There will be no more BitConnect class-action lawsuits in April 2020 after a District Court Judge threw them out. The Eleventh Circuit Court of Appeals overturned the dismissal on February 18th, after the dismissal was appealed.Eleventh Circuit’s summation of the case A class action lawsuit was filed by investors after the collapse of BitConnect to hold BitConnect’s promoters responsible for encouraging the acquisition of unregistered securities.
Because the Securities Act only applies to sales pitches to specific individuals, the marketers argue that they are immune from liability. Ultimately, the District Court decided in favor of the defendants and threw out the case. In contrast, the Eleventh Circuit called the defendants’ bluff.
That kind of restriction is not imposed by either the Securities Act or our precedent. Arguments like “but cryptocurrencies!” are frequently used by con artists. This is a question I’ve always answered with “there are no exemptions for bitcoin in the Securities and Exchange Act.” If you don’t specifically promote unregistered securities to anyone, you’re still engaging in securities fraud. There’s no exception.
Online videos are simply a new medium for what has traditionally been done via mass communication: solicitation. We reverse the district court’s rejection of the Section 12 claim because the Securities Act gives no free pass for internet solicitations. There are two crucial points to keep in mind when it comes to this situation: First and foremost, the BitConnect class-action lawsuit has been reinstated. As a result, we reverse the district court’s rejection of the section 12 claim against Arcaro and Maasen, vacate its dismissal of the state-law claims against them, and affirm its dismissal of any other claims and defendants in the orders appealed.
There are new charges against Glenn Arcaro and Ryan Maasen, according to reports. One of BitConnect’s top net winners and promoters in the United States, Arcaro, is an attractive target. On the other hand, the DOJ and the SEC, on the other hand, are railing against him, so I’m not sure whether there’s anything left for class-action plaintiffs.
There is no hope for Maasen, as the SEC is also after him. It’s also vital to analyze what this appeal means for YouTubers who advocate Ponzi schemes (pyramid schemes are not securities). This is an example of a United States Court of Appeals instructing victims of a Ponzi scam that they can sue anyone who promoted it.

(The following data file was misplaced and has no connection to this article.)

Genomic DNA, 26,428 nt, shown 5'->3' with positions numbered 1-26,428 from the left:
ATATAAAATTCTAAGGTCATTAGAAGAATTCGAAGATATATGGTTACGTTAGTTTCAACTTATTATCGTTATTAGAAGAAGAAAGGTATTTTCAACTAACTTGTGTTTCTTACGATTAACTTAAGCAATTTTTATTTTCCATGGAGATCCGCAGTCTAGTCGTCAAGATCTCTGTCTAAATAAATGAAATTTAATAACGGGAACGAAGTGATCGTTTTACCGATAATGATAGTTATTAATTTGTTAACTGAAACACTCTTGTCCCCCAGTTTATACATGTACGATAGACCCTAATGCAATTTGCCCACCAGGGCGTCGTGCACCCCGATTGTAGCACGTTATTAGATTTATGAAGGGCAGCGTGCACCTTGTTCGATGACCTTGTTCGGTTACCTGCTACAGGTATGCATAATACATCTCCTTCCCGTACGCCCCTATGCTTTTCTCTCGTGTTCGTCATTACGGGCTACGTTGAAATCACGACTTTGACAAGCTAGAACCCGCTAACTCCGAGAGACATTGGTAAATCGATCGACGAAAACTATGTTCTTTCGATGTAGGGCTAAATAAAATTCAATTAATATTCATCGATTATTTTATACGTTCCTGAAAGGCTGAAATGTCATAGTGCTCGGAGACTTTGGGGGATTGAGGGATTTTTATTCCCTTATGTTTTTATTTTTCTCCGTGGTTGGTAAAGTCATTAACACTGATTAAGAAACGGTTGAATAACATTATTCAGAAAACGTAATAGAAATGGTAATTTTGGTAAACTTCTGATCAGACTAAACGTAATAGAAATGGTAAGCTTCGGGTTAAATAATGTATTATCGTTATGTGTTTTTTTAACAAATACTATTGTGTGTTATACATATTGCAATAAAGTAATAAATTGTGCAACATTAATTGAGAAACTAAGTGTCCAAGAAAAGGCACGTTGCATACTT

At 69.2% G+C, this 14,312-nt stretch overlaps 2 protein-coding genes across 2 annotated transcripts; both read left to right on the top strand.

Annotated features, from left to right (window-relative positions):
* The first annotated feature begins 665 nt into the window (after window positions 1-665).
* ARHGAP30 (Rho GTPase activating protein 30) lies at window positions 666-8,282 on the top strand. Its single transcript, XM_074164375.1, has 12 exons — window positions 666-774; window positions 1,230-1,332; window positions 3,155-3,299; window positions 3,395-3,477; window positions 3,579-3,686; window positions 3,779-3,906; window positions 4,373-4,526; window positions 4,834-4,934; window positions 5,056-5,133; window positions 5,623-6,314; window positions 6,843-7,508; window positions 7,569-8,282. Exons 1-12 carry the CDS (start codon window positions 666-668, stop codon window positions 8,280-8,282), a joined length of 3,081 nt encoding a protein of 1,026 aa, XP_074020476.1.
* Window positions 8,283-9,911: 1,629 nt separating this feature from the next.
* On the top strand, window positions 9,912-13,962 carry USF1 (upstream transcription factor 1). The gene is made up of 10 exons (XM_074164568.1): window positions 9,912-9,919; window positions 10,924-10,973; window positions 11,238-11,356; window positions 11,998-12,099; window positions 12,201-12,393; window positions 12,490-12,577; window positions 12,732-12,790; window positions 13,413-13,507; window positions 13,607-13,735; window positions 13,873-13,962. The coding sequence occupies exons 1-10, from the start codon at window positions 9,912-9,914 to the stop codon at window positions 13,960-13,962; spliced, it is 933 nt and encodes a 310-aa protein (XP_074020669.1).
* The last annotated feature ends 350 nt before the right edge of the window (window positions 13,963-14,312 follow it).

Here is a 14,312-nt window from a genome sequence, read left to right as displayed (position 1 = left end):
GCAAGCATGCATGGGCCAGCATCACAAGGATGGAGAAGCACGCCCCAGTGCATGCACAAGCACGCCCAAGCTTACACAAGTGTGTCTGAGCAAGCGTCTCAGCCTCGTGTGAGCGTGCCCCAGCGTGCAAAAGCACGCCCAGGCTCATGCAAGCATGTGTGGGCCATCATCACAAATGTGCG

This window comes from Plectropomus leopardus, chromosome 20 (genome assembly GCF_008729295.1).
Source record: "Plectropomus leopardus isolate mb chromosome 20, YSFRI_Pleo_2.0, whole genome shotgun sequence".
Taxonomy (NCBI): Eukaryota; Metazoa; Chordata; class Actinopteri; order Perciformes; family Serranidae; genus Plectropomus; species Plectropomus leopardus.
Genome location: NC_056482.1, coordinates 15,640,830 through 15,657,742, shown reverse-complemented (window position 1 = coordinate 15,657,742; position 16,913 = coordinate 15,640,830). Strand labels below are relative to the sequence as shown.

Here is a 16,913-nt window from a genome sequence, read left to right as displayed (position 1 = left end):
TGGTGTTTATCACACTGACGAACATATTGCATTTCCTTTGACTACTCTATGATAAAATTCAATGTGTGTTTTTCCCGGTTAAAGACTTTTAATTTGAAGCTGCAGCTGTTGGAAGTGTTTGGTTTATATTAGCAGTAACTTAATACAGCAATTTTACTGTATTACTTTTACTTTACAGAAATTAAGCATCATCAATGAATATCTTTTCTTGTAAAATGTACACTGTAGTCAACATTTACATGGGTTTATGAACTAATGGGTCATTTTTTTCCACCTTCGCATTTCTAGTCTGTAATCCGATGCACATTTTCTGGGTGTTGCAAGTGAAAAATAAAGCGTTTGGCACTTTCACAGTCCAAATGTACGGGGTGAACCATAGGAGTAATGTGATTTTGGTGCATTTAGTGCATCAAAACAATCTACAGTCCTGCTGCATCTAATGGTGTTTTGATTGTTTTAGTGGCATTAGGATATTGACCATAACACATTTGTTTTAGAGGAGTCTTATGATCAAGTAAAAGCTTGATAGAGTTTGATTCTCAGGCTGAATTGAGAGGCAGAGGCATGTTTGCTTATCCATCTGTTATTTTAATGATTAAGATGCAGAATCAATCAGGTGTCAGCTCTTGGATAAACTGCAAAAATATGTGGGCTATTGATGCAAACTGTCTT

Arcaro maintains that a vendor is liable only if he or she directs a solicitation to a specific buyer. His perspective is that mass media is never enough. Those that advertise risky investments through modern communication channels like this one would greatly benefit from this new legislation. They have difficulties because the Securities Act does not distinguish between narrowly focused sales activities and widely dispersed proposals. It is illegal to sell an unregistered security in interstate commerce using “any means or instruments of transportation or communication in interstate commerce.” Congress does not define “personal” or “individualized” solicitations in those categories, as the district court here did. The Act, on the other hand, argues the contrary.
Ponzi scheme promoters on social media, such as YouTube, can be held accountable for the losses of their victims, whether or not they recruited them directly into the Ponzi scheme. It’s also worth noting that the claim that “this is not financial advice” is untrue. Promoters of unregistered securities who state that phrase are also not immune from the Securities and Exchange Act (or, in fact, any phrase). It would be legal to walk into a bank and declare “this is not a robbery” before robbing it if it were that simple. It is not. A disclaimer on social media is none of these things.